• References:
  • Furhman & Zimmerman – Textbook of Pediatric Critical Care Chapter 67 Central Nervous System Infections and Related Conditions by Havlin K et al. pages 831 to 834.
  • DynaMed [Internet]. Ipswich (MA): EBSCO Information Services. 1995 – . Record No. T113897, Pediatric Acute-onset Neuropsychiatric Syndrome (PANS); [updated 2018 Nov 30, cited October 25, 2021]. Available from https://www.dynamed.com/topics/dmp~AN~T113897. registration Required.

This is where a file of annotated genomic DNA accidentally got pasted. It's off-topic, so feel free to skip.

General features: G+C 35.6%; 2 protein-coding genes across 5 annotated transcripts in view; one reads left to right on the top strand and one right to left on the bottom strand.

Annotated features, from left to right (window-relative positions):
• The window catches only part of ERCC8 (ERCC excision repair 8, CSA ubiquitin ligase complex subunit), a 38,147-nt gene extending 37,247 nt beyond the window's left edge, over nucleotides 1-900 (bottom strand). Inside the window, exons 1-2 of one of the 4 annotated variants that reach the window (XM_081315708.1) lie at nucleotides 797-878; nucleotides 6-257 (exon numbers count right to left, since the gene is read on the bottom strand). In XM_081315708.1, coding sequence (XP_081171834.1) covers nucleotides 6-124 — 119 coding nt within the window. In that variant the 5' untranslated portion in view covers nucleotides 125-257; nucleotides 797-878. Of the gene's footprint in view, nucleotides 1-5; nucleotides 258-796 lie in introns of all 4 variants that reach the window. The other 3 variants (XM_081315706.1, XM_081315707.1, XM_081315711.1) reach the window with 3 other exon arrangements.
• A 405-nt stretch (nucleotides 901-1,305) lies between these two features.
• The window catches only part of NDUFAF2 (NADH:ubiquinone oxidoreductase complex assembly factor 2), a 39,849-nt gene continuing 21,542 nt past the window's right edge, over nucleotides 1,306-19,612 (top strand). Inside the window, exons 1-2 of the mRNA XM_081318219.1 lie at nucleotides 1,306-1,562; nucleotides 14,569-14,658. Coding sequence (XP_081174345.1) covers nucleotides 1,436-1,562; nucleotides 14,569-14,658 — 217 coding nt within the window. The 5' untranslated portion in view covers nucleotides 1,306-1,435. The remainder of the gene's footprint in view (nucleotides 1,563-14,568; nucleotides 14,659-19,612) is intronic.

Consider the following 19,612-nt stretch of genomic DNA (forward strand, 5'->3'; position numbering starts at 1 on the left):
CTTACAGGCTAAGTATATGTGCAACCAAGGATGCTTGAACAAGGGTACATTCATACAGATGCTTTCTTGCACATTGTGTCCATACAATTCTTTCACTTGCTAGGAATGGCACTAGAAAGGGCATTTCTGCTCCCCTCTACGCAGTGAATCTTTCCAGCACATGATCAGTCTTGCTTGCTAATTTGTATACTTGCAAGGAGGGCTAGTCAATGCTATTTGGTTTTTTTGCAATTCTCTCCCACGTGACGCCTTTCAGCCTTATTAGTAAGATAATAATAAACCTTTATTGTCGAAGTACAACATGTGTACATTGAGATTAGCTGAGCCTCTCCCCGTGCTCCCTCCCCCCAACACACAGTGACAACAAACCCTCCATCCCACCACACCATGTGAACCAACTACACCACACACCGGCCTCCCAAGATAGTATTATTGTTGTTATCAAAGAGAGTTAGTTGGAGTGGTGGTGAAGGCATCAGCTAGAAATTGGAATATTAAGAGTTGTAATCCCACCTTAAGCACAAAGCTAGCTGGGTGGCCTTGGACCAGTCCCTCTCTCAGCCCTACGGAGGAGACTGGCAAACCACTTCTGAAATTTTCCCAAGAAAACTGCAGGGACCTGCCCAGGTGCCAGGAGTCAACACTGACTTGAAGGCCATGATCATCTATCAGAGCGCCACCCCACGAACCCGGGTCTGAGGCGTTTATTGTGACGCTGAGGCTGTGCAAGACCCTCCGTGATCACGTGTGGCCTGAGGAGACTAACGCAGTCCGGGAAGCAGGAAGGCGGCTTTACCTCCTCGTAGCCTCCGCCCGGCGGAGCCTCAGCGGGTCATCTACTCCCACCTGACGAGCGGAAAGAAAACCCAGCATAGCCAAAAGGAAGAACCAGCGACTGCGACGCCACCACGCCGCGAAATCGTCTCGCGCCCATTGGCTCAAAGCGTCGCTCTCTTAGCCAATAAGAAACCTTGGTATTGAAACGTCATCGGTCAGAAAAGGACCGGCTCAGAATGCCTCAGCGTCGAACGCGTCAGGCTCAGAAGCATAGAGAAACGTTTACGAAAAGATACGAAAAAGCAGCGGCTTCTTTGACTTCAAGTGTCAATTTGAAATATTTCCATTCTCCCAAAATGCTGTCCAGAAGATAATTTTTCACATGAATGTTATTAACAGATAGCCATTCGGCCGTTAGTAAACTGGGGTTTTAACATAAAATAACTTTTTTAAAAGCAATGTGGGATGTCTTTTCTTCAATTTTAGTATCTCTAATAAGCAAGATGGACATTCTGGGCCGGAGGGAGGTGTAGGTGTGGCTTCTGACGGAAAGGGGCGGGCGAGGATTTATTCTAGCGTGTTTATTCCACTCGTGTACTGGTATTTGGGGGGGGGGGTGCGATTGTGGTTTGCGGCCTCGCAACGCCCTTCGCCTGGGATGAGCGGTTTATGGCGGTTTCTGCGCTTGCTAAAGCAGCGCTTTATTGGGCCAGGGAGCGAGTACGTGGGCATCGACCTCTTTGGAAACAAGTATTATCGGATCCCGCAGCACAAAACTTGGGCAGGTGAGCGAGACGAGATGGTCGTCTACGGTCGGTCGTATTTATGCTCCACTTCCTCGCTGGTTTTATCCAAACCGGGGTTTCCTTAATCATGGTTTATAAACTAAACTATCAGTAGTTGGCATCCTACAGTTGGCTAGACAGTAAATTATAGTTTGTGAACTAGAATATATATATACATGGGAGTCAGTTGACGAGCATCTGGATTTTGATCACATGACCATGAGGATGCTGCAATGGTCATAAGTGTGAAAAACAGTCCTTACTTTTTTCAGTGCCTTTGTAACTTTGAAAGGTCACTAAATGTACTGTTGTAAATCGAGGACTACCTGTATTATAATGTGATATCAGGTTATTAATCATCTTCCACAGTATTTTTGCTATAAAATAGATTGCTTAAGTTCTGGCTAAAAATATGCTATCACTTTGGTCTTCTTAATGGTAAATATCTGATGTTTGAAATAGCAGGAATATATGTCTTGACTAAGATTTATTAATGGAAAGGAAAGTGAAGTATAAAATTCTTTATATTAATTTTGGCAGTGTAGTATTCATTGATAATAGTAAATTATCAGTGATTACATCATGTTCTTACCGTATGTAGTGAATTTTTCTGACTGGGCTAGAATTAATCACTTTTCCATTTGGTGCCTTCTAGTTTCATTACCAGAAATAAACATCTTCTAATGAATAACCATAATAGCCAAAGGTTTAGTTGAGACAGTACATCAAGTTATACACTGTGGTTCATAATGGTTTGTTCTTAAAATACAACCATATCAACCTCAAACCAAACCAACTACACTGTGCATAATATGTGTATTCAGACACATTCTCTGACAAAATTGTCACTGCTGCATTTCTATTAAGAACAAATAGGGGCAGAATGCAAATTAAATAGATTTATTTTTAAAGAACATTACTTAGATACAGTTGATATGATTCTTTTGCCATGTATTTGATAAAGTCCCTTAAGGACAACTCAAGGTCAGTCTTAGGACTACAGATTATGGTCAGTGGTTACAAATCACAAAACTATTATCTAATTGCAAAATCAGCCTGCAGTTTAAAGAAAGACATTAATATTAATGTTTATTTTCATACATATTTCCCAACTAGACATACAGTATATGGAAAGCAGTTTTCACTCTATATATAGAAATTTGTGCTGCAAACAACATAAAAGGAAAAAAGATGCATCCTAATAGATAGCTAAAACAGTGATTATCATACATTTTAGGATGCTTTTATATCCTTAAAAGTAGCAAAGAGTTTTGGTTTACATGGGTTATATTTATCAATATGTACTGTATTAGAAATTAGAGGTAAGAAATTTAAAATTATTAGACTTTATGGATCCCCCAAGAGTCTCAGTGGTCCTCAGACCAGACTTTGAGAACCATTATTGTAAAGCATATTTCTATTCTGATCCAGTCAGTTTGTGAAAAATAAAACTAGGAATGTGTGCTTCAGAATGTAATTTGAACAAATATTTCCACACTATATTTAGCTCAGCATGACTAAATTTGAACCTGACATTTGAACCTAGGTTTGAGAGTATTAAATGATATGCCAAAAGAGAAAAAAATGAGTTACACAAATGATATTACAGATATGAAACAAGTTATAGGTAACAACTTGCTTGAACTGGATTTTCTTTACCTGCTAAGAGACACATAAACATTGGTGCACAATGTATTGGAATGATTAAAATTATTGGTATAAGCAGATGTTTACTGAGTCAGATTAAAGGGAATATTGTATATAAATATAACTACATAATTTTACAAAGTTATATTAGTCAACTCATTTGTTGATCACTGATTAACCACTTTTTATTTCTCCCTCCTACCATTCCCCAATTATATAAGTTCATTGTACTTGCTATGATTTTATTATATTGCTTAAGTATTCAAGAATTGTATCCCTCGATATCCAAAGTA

• Dalmau J, Graus F. Antibody-Mediated Encephalitis. N Engl J Med. 2018 Mar 1;378(9):840-851. DOI: 10.1056/NEJMra1708712. PMID: 29490181.
  • Brenton JN, Goodkin HP. Antibody-Mediated Autoimmune Encephalitis in Childhood. Pediatr Neurol. 2016 Jul;60:13-23. DOI: 10.1016/j.pediatrneurol.2016.04.004. Epub 2016 Apr 12. PMID: 27343023.
  • Graus F, et al. A clinical approach to the diagnosis of autoimmune encephalitis. Lancet Neurol. 2016 Apr;15(4):391-404. doi: 10.1016/S1474-4422(15)00401-9.